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Seasonal Food Habits of Swift Fox (Vulpes velox) in
Cropland and Rangeland Landscapes in Western Kansas


The swift fox (Vulpes velox) once occupied most of the shortgrass and portions of the mixed-grass prairies of the Great Plains in North America (Egoscue, 1979). Settlement of the prairies led to declines in swift fox populations; their numbers were dramatically diminished in parts of the region by the late 1800s (Baker, 1889; Long, 1965; Lechleitner, 1969; Hillman and Sharps, 1978; Zumbaugh and Choate, 1985). Many factors were likely responsible for the decline including inadvertent poisoning (aimed at wolves [Canis lupus] and coyotes [C. latrans]), intense trapping, and habitat changes with an associated loss of prey species (Jones et al., 1983:257; Scott-Brown et al., 1987). Currently, the swift fox is a candidate species with a "warranted but precluded" recommendation for listing as endangered under the Endangered Species Act (Federal Register 60(116):31663-31666).

Factors limiting expansion of swift foxes into unoccupied portions of their historic range are unknown and may be a key to the conservation of this species. Optimal habitat for swift foxes is believed to be shortgrass prairie with relatively level terrain and available holes for shelter and protection (Scott-Brown et al., 1987). However, apparently healthy populations also occur in the agricultural landscape of western Kansas (Sovada et al., 1998). This successful occupation of a highly cultivated landscape may be unusual in the current distribution of swift foxes in North America (see Swift Fox Conservation Team, 1997). It is not clear why mixed agricultural areas in other parts of the swift fox distribution are not supporting populations of swift foxes. It has been suggested that the practice of dryland winter wheat/fallow rotation characteristic of the agricultural landscape that sustains swift foxes in Kansas may be important to the persistence of foxes in the area (Fox and Roy, 1995). Recovery plans and efforts for swift fox conservation require an understanding of the relative importance of various factors limiting swift fox from establishing, maintaining, and expanding their distribution throughout their historical range.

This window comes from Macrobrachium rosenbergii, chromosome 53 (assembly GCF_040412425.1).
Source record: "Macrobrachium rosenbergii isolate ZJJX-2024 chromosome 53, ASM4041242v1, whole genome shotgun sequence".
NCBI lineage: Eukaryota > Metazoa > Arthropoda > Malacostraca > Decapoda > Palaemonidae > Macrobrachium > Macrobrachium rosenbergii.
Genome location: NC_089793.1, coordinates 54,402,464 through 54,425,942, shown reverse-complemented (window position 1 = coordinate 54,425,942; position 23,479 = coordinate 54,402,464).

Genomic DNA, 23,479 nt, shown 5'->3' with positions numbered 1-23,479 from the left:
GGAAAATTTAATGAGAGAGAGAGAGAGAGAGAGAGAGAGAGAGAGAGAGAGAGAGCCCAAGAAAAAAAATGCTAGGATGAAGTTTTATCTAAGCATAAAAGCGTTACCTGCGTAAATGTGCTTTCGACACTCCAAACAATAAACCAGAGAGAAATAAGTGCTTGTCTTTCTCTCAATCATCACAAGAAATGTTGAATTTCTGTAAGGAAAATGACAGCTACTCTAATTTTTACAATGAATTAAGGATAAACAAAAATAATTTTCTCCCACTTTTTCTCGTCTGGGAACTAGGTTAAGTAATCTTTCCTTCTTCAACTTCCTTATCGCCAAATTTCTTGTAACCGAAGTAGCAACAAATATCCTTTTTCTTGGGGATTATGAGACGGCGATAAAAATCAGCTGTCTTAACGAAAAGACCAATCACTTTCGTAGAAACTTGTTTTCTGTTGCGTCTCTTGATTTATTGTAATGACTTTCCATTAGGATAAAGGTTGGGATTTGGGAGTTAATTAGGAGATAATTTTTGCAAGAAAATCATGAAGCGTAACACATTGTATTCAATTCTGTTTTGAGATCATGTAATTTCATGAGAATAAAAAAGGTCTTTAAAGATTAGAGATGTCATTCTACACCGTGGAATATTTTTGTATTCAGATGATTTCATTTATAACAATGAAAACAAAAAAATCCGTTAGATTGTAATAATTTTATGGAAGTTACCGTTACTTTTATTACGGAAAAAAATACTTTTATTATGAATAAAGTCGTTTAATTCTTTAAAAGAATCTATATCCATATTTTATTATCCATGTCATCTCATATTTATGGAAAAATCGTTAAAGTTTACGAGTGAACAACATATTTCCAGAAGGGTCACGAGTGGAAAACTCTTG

Swift foxes, like other North American canids, are opportunistic foragers, feeding on a wide variety of mammals, arthropods, birds, plants and carrion. Available information about food habits of swift foxes is limited and has largely been documented for populations occupying shortgrass prairies (Cutter, 1958a, b; Kilgore, 1969; Zumbaugh et al., 1985; Uresk and Sharps, 1986; Hines and Case, 1991). Information is not available for swift foxes occupying areas that are largely cultivated. The generalist foraging behavior of swift foxes make food an unlikely limiting factor, yet there is no evidence to refute or support food availability as a reason for limiting population expansion. Evidence from kit foxes (Vulpes macrotis) suggests that food scarcity may result in temporary or local declines (White and Ralls, 1993). It is not known if lack food resources or other factors inhibit swift foxes from pioneering into agriculturally mixed landscapes located adjacent to grasslands that support swift fox populations.

We compared food habits of swift fox populations occupying both highly cultivated and predominantly rangeland (shortgrass prairie) landscapes in western Kansas. We analyzed the contents of swift fox scats to determine if food habits were different for swift foxes occupying each landscape and identify food resources that might be distinctive to a cultivated landscape. We compared diets in the cropland and rangeland landscapes by season.

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